CIM urges Irish marketers to put employee wellbeing first

Much of the north's workforce has been impacted by social isolation and periods of enforced absence from offices and places of employment
Eileen Curry

WE recently marked 100 days since Northern Ireland went into lockdown. The marketing landscape across Northern Ireland, the Republic and beyond has changed drastically in that time, and yet worryingly few marketers are receiving the support that they need from their employers.

Working with recruitment experts Hays, we issued a warning to organisations across the UK and Ireland to consider the wellbeing of employees working from home.

The call comes in response to Hays research which shows half (47 per cent) of employers had failed to provide any form of wellbeing support to marketing teams since lockdown began 100 days ago.

Much of the workforce across Northern Ireland have been impacted by social isolation and periods of enforced absence from offices and places of employment, and uncertainty around when life can return to ‘normal'.

The marketing profession is no different. According to Hays' research, a quarter (25 per cent) of those in marketing across the UK and Ireland said a lack of social interaction has been the greatest challenge to their wellbeing, followed by isolation and loneliness (15 per cent).

Gen Z, born after 1995, were over than a third (38 per cent) more likely to report feeling isolated than their Generation X colleagues, born after 1965.

Just a third (32 per cent) of the 575 marketing professionals studied as part of the research rated their wellbeing as positive, which is half of the figure reported before restrictions were put in place (62 per cent).

Despite the lack of support received, the majority of professionals (78 per cent) surveyed believe their employer has a responsibility to look after their wellbeing.

Employers across Ireland have a duty of care to their employees. These findings paint a worrying picture suggesting a widespread lack of support.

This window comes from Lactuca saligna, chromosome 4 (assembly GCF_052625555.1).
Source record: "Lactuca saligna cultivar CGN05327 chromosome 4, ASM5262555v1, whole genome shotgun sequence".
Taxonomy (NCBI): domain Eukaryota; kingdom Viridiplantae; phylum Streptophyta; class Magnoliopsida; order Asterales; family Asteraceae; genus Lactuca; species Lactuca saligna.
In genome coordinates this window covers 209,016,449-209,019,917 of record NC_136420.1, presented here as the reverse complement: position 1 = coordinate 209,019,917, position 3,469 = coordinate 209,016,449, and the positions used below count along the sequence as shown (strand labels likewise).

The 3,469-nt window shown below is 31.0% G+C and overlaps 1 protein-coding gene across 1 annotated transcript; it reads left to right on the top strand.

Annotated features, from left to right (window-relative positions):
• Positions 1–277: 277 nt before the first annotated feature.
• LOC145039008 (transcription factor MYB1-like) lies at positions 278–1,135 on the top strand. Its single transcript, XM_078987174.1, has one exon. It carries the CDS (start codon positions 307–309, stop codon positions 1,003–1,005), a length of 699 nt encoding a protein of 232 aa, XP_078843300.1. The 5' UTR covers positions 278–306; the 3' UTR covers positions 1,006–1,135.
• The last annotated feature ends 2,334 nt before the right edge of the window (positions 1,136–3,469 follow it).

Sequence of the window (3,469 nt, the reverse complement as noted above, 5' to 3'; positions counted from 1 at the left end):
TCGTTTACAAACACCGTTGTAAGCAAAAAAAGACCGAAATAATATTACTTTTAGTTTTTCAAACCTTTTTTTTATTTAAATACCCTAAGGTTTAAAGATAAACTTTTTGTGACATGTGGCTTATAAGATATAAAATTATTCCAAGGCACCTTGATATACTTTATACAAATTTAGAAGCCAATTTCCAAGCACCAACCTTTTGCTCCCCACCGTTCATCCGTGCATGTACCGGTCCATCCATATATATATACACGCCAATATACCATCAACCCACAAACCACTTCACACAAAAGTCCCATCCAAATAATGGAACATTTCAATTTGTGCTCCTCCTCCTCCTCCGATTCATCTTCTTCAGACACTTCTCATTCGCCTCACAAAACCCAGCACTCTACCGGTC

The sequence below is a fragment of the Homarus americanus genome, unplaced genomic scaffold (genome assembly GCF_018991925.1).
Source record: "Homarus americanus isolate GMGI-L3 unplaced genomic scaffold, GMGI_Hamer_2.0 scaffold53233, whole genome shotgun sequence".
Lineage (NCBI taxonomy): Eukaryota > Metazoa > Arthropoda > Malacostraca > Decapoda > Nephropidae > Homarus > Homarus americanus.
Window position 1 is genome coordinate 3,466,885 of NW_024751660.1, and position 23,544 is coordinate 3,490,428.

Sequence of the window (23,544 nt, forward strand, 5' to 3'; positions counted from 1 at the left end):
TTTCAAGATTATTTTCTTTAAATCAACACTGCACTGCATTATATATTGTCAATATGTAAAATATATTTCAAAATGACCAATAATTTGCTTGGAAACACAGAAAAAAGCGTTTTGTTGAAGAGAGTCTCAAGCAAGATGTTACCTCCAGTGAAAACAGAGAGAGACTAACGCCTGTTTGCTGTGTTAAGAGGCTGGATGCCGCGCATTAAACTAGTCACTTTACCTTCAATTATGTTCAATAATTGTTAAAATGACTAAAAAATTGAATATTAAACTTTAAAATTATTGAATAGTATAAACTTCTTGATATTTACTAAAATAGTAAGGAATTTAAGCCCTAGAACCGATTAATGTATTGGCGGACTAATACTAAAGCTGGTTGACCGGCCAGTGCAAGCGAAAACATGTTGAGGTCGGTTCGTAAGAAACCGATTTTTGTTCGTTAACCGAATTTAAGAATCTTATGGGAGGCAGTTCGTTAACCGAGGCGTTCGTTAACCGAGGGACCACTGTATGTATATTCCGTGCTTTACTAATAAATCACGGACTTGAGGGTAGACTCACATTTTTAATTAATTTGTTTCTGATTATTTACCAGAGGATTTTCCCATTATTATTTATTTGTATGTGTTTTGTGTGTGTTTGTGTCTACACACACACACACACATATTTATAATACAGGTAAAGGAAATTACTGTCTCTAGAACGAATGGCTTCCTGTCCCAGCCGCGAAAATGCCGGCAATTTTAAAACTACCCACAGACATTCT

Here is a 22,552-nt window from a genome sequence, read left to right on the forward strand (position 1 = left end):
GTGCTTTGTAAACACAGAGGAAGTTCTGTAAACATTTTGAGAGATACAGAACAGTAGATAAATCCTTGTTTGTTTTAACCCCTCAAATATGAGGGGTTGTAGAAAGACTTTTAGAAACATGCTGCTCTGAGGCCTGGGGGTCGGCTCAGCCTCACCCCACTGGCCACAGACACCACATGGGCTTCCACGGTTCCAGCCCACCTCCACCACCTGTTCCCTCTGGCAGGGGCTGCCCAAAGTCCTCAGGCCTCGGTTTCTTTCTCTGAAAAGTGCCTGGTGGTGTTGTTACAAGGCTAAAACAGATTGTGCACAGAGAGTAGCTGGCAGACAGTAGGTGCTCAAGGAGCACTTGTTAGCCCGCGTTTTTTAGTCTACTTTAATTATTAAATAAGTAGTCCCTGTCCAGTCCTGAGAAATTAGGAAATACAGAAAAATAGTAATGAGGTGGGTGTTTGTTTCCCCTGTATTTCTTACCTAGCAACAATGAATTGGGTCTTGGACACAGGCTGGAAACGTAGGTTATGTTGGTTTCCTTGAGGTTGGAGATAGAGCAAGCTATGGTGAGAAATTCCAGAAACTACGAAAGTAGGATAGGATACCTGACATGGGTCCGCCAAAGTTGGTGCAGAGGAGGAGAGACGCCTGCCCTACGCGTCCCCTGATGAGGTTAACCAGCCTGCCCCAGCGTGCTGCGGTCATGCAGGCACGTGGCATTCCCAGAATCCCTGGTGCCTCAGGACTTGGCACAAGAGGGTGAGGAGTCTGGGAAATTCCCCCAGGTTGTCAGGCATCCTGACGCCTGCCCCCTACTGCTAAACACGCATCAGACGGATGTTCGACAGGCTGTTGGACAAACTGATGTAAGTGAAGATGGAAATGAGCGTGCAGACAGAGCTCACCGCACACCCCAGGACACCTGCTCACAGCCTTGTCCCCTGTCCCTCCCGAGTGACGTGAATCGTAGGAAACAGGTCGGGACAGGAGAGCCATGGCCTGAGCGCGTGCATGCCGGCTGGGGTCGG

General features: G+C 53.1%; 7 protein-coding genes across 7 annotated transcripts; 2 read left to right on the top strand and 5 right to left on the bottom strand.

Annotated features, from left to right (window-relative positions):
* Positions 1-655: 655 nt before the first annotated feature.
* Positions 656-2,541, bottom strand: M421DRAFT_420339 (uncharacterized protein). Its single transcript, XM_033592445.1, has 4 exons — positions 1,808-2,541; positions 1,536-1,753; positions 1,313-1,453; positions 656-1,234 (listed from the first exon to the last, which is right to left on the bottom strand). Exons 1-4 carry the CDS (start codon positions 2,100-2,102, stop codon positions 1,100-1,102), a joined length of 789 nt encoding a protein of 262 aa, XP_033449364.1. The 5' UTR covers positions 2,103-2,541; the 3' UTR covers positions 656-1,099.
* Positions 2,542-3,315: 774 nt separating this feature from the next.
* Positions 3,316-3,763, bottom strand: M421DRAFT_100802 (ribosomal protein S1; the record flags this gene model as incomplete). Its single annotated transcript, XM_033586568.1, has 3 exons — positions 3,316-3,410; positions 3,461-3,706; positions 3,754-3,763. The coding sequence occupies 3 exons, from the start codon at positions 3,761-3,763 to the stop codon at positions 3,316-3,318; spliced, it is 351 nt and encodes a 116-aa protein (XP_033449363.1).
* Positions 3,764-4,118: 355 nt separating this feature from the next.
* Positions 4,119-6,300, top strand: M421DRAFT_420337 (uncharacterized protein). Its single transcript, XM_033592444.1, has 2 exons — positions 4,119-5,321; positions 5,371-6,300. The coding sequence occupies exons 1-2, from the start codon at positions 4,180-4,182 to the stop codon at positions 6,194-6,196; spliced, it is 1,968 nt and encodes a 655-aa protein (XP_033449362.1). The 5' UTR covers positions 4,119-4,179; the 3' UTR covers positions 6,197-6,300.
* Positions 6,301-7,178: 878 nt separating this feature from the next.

We must continue to act with professionalism and compassion. Whether it's a simple call, regular communications or maintaining development through different support mechanisms, all can serve to help teams feel supported and valued.

Clare Kemsley, director of Hays Marketing, said: “Staff wellbeing needs to be a top priority for all employers across Northern Ireland and Ireland as the effects of the virus are felt on our personal and professional lives.

“Although the impacts will be different for everyone, remaining transparent and communicating to leaders and employees frequently will be extremely important as our way of working continues to change.”

“Some of the steps employers can take include using internal communication channels to provide wellbeing advice to staff, cultivating an open and trustworthy culture.”

Well-known neuroscientist Katie Hart, a director at Rhetonic, said: “These results present a worrying, yet not surprising, picture for marketing professionals. As human beings, social interactions are vital to our mental, and indeed physical, health.

“The negative effects of isolation that many of us are experiencing ( anxiety, stress, depression) are exacerbated as we have little control over our situation and feel that we cannot do anything to fundamentally change our circumstances.

“Taking a few moments to reach out to colleagues, peers and employees is such a simple, and yet powerful, way to improve their wellbeing - as well as our own!”

Employers need to engage face-to-face (albeit virtually) where possible but be prepared to be flexible with schedules and expectations. Have regular check ins with employees to provide wellbeing advice and ensure that they are okay, it can make a difference.

:: Eileen Curry is chair of CIM Ireland

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